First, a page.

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Tycho's Supernova Remnant in X-ray

A Supernova (plural supernovae) is a huge explosion of a star which shines brightly for a time, usually 10,000 times more brightly than a nova.,[1] The Supernovae seen in other galaxies are often so bright that they outshine their whole galaxy for a number of weeks. The most recent supernova seen in our galaxy was in 1640, but remnants of supernovae in 1680 and 1860 have been found that were apparently hidden by dust so that they were not seen from earth. [2] Supernovae are thought to occur at the rate of 1 or 2 per century in our galaxy.


Chandrasekhar's Limit

Studies of novae and supernovae depend on a concept known as the Chandrasekhar limit. The Indian astronomer Chandrasekhar calculated that if a star has a mass greater than about 1.4 solar masses,[1] its gravity can shrink it to the point that it even the atomic nuclei that make up the star cannot stand up. White dwarfs are found to be always smaller than the Chandrasekhar limit, and so presumably can maintain their size because their atomic nuclei hold up. A white dwarf almost certainly has no hydrogen left, because the hydrogen would immediately fuse into helium at the pressures of the white dwarf's core.


A nova is believed to occur when one of two binary stars is a white dwarf. When hydrogen starts to transfer from the normal star to the surface of the white dwarf, eventually enough hydrogen accumulates that it suddenly is pressured into thermonuclear fusion by the extreme gravity of the very dense white dwarf. This neatly explains repeating nova stars, because it takes a certain amount of time for the hydrogen to accumulate and then it burns into helium in a spectacular flare of light. After burning all the hydrogen, the nova seems to die down while more hydrogen accumulates.


A Supernova seems to depend on a star's mass being greater than the Chandrasekhar limit. Some stars are much larger than our sun, and accumulate iron at their core. Iron is the waste material of fusion since it cannot fuse and give off energy, so as hydrogen fuses to helium, and helium fuses to carbon and heavier atoms, eventually iron is produced which sinks to the center of the star. When the iron core is so large that it passes the Chandrasekhar limit, there is a sudden collapse of its atoms and either a neutron star is formed or maybe a black hole. This collapse generates so much energy that the outer layers of the star are blown away, and the light produced outshines billions of stars for a short time. If a supernova were to happen within 100 light years of the earth, the radiation would be so strong that it would affect the earth's atmosphere.[3] If a star receives enough hydrogen from a binary partner, supernovae can happen.

Supernovae are divided into two types, known as type I and type II that differ in their spectra (type I tends to have little hydrogen, while type II usually has bright hydrogen lines in its spectrum) and how long they last.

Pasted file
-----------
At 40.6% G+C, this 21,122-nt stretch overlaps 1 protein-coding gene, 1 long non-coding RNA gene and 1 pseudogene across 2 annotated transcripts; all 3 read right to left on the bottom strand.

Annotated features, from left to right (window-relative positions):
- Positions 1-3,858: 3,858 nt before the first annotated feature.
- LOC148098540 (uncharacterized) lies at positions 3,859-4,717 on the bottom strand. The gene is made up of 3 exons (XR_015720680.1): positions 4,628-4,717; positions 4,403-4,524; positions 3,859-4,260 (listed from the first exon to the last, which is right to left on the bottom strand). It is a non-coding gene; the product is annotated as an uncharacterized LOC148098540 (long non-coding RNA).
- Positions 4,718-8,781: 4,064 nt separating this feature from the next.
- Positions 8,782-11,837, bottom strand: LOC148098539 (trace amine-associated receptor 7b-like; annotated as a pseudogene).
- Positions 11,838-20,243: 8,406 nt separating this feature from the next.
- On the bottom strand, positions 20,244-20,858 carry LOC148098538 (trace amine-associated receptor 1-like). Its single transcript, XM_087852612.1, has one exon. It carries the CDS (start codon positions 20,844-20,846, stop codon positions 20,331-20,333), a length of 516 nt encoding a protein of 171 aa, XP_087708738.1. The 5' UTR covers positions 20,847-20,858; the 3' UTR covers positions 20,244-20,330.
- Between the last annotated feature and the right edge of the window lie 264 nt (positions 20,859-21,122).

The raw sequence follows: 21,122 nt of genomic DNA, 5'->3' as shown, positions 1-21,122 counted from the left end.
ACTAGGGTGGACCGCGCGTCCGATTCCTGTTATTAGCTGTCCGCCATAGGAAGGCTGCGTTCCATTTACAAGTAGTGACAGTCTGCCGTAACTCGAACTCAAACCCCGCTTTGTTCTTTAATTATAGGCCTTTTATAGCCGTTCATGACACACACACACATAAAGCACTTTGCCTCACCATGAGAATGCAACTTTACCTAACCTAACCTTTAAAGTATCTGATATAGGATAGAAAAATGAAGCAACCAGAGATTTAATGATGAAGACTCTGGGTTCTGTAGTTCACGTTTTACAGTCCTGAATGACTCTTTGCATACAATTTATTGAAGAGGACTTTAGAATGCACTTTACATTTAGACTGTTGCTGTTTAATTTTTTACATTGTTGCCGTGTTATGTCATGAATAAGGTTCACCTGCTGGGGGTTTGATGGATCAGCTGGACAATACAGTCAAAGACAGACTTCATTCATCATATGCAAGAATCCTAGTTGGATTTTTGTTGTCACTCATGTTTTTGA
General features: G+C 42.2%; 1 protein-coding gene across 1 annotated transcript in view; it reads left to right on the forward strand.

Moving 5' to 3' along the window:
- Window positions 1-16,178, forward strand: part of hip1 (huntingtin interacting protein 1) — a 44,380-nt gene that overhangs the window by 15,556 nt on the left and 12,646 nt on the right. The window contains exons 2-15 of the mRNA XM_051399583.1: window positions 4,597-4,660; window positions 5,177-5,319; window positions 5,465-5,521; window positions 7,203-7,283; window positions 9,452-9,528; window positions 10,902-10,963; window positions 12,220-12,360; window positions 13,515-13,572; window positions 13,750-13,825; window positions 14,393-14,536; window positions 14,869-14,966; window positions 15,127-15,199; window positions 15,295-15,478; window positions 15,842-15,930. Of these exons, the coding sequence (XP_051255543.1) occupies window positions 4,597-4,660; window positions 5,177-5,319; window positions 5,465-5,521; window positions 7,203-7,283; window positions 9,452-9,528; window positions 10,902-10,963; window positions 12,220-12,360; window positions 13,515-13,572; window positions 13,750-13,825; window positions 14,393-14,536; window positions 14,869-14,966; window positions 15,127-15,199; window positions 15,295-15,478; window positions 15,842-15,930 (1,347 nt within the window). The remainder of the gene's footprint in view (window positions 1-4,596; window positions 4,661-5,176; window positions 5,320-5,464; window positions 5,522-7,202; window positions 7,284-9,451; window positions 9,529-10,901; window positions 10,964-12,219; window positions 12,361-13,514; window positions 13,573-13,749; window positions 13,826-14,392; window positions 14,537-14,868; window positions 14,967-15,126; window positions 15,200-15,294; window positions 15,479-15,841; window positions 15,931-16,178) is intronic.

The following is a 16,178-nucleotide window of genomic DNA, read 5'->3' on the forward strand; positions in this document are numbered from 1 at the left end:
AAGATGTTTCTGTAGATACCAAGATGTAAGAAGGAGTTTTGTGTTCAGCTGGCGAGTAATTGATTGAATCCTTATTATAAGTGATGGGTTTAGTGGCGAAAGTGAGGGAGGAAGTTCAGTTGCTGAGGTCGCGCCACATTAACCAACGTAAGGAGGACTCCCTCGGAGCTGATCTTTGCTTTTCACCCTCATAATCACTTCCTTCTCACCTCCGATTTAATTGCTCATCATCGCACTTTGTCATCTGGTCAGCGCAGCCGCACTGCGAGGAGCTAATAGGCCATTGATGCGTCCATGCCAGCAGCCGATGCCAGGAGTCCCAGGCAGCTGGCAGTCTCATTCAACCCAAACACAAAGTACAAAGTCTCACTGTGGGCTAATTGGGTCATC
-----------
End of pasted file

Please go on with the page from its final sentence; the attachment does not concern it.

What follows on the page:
Type I Supernovae

Type I supernovae are thought to happen when a white dwarf in a binary star accumulates so much helium from fusing the hydrogen it steals from its partner star that it is suddenly larger than Chandrasekhar's limit. The white dwarf was already in a state where the atoms were barely able to support the gravitational field that the white dwarf generates with its extremely dense material. With too much more mass, it breaks down even its atomic nuclei and explodes with an enormous amount of energy. Usually it does not leave behind a remnant.[1]

These supernovae have been used to calibrate distances to galaxies and star clusters because their light output is thought to be very consistent. Over time they were divided into type Ia and Type Ib supernovae. They are still the subject of many studies because the recent observation of the accelerating expansion of the universe depends on them.

Type II Supernovae

A Type II supernova is presumed to be the result of a large, massive star accumulating a core of spent nuclear fuel (probably iron) that becomes larger than the Chandrasekhar limit. The explosion of the star leaves an expanding ball of gas that can be seen by telescopes for centuries after and is called a supernova remnant. These are sometimes referred to as "Core Collapse" supernovae as well as type II supernovae. They seem to happen somewhat more frequently than type I.

Recent News

A large star became a supernova recently, and astronomers which followed its development report that it was 'immature' since it had not reached the point that models recognize as being ready for a supernova. Some feel that the models will need to be revised. [4]


  1. 1.0 1.1 1.2 A Review of Stellar Remnants:Physics, Evolution, and Interpretation by Danny Faulkner, CRSQ Vol 44:2 pp 76-84, Fall 2007
  2. Youngest Stellar Explosion in Our Galaxy Discovered, accessed 29 March, 2009
  3. Near Earth Supernova Wikipedia, accessed 29 March, 2009
  4. Huge Supernova Baffles Scientists The Future of Things, accessed 29 March, 2009
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